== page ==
Logistic regression model of the behavioral characteristics assessed with the Self-Appraisal Questionnaire (SAQ) shows that modeling the behavioral characteristics accounts for 61% of the variation in the dependent variable mental illness. Subscales of anger, criminal tendencies and anti-social personality have significantly higher (p < 0.05) mean scores for mentally ill respondents

Not assessed due to study design

Bunnting et al. 1996 [139]

Tool validation

Forensic ward

South Africa

Y (50 patients designated “malingering” and 50 state patients with mental disorder or sick (State President’s Detainees)

Purposive, N

No, No

100, NS, NS (total participants, pooled)

Psychiatric referrals and state patients

NS *Pre-trial, convicted, and referrals

Questionnaire (S)

17/20 items on the questionnaire statistically significant based on the study sample

Not assessed due to study design

Data analysis

Because of the heterogeneity of the study designs and outcomes, we conducted narrative analysis, as an overall meta-analysis was not possible. To facilitate comparison between like studies, we structured our presentation of results by study design.

Meta-analysis

The large number of prevalence studies enabled us to conduct a meta-analysis of the prevalence of mental disorders. Notably, this analysis was added post hoc, as we did not anticipate sufficient study design homogeneity for meta-analysis at the outset of the study. We generated pooled prevalence estimates with 95% confidence intervals [32] for key disease categories: mental ill health (including measures of psychological distress or an unspecified mental disorder, often assessed using a screening tool, such as the General Health Questionnaire (GHQ) [33], but excluding results of disorder-specific instruments), mood disorders, psychotic disorders, and substance use. Heterogeneity between studies within each category was assessed using Chi squared and I2 (> 50% is considered heterogeneous [34]). A random effects model was used to estimate the pooled prevalence, as all groups demonstrated significant heterogeneity. The random effects model weights included studies to account for both sample size and between-study variance with the between-study variance term dominating the weighting when studies are heterogeneous [35], as it assumes that studies come from different distributions. In order to identify sources of heterogeneity, we conducted subgroup analysis, grouping according to youth and adults; then, within studies of adults, location (prison or forensic ward) and data collection method (instrument or clinical record). In the subgroup analysis, we determined the pooled prevalence for each subgroup and its heterogeneity. Statistical analysis was done using STATA/SE 15.0 [36]. Additional details of the data extraction and statistical analysis are shown in Additional file 1: Appendices S4, S6 and S7.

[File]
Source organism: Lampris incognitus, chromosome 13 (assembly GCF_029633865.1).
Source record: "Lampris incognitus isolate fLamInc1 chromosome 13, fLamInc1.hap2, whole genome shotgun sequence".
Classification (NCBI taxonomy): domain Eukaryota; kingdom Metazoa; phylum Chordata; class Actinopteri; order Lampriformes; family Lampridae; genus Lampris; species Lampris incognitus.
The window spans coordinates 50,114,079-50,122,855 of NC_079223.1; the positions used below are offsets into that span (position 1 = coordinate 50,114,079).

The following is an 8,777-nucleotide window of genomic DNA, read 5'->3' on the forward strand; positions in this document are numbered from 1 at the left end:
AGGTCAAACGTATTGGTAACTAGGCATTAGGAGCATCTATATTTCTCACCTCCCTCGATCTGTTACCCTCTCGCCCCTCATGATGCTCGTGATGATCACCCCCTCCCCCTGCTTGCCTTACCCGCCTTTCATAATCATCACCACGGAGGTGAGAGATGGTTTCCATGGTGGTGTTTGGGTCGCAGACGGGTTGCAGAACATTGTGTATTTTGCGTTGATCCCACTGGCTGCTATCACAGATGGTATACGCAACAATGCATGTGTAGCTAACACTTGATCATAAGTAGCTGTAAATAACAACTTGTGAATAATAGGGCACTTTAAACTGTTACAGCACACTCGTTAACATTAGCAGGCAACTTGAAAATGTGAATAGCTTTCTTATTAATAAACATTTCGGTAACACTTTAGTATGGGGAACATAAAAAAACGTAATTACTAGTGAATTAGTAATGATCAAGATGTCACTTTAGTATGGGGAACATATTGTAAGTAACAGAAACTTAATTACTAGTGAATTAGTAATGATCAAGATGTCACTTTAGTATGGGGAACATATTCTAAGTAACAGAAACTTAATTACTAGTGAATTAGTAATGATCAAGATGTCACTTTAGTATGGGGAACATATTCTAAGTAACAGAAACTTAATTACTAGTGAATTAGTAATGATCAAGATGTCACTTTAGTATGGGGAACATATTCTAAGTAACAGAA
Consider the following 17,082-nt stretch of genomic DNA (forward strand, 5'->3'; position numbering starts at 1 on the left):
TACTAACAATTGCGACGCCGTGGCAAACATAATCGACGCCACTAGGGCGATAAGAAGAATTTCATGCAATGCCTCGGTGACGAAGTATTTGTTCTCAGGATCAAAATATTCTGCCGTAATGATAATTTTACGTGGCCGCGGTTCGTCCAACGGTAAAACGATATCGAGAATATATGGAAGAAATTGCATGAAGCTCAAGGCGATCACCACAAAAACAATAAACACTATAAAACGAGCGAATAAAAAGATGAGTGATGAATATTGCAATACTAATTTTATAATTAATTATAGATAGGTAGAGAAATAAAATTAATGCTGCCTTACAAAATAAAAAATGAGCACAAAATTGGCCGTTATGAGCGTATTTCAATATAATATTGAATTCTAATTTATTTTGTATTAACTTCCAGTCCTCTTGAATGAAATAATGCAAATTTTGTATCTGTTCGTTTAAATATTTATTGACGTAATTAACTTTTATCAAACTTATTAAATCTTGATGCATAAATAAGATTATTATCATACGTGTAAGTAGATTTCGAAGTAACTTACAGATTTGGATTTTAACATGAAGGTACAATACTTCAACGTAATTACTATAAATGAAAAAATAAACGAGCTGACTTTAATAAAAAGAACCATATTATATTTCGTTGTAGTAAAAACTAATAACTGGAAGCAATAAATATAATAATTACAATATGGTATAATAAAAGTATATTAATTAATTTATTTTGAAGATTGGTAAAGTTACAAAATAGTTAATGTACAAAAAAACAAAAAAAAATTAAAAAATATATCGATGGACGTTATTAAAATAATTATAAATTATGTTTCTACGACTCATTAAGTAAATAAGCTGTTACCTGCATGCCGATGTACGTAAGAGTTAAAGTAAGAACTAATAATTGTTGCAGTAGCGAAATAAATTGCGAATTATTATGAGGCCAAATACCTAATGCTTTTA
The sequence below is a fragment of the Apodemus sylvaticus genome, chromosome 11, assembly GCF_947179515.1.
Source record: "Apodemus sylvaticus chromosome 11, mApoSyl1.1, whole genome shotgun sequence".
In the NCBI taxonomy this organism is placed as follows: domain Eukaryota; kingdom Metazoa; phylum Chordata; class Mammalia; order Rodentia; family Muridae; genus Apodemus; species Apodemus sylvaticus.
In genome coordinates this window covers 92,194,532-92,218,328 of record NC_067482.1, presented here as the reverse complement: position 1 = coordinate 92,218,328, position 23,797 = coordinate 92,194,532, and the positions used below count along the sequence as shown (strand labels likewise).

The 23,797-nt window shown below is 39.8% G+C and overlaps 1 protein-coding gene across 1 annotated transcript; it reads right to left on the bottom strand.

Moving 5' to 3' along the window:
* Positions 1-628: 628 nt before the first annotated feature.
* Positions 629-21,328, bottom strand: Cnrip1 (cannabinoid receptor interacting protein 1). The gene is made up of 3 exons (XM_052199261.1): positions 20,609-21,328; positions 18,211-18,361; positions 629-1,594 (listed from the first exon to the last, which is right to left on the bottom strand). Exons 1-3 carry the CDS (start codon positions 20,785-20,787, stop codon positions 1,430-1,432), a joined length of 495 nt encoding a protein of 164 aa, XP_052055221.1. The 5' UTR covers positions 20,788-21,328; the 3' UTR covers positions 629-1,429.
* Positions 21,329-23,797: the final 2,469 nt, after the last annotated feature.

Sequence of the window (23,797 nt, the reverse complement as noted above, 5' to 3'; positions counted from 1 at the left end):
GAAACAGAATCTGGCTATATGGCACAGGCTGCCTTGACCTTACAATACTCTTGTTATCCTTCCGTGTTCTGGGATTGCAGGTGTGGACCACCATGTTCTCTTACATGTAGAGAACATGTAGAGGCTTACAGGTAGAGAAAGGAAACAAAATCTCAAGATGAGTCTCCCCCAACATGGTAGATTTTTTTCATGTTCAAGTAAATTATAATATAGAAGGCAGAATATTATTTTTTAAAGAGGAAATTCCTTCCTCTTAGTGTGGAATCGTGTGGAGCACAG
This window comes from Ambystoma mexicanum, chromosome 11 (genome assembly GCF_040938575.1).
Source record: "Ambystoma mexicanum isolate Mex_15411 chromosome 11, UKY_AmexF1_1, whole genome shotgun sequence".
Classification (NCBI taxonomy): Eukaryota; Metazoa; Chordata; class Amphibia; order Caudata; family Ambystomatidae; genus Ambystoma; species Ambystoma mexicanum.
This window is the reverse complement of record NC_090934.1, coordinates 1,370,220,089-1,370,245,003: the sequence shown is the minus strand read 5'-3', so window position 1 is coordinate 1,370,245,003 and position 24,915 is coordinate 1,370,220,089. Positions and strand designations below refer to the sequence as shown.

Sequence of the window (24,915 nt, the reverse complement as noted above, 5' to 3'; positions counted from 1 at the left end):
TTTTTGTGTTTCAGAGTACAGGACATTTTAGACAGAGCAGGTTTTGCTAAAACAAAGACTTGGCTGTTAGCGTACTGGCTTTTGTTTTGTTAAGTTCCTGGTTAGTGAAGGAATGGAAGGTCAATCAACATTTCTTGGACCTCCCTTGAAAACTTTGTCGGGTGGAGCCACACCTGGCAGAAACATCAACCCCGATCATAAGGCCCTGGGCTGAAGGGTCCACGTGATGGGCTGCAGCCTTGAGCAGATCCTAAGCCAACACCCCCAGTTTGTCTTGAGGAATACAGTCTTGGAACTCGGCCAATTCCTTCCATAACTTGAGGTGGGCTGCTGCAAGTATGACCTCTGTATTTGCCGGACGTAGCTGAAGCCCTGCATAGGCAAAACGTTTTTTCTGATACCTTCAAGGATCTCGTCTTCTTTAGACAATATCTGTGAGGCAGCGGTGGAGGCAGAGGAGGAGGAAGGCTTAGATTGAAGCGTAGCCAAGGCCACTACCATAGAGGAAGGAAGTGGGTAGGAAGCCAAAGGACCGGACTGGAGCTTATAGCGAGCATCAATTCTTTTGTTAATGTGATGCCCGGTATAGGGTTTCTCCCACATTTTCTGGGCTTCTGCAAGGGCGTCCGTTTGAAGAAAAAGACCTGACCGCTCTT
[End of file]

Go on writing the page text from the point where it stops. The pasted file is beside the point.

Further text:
Results

Search results

After removing duplicates, our search yielded 1240 results in the initial database search, of which 73 met inclusion criteria. We excluded three studies based on the methods screen results and added eight from a backward search. We were not able to access the texts or abstracts of three studies from the backward search title results because they were not available for loan from multiple university library systems. A third researcher (HJ) reviewed 39 full texts about which the other two reviewers could not reach agreement and chose to include 12 of them (31%). We added two articles identified through expert consultation. This yielded 80 papers for data extraction (Fig. 1), including 17 papers that were written on the same sample and as part of the same study as another paper in our dataset, but with different methods details or outcomes reported. In this review, the terms “independent studies” or “samples” refer to the number of independent studies, and the term “papers” refers to all papers in the dataset. There were 70 independent studies in our data. All papers are described in Tables 2 and 3.

Study characteristics